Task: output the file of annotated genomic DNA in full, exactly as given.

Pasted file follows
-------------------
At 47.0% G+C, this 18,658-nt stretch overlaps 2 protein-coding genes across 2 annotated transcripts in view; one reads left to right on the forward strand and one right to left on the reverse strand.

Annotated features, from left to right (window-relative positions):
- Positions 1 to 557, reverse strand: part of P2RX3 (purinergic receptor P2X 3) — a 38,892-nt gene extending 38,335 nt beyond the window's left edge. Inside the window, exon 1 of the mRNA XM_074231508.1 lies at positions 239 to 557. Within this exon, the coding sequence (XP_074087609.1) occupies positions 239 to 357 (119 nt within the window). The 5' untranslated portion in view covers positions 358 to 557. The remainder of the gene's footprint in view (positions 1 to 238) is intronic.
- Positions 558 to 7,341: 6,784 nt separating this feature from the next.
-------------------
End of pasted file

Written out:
At 47.0% G+C, this 18,658-nt stretch overlaps 2 protein-coding genes across 2 annotated transcripts in view; one reads left to right on the forward strand and one right to left on the reverse strand.

Annotated features, from left to right (window-relative positions):
- Positions 1 to 557, reverse strand: part of P2RX3 (purinergic receptor P2X 3) — a 38,892-nt gene extending 38,335 nt beyond the window's left edge. Inside the window, exon 1 of the mRNA XM_074231508.1 lies at positions 239 to 557. Within this exon, the coding sequence (XP_074087609.1) occupies positions 239 to 357 (119 nt within the window). The 5' untranslated portion in view covers positions 358 to 557. The remainder of the gene's footprint in view (positions 1 to 238) is intronic.
- Positions 558 to 7,341: 6,784 nt separating this feature from the next.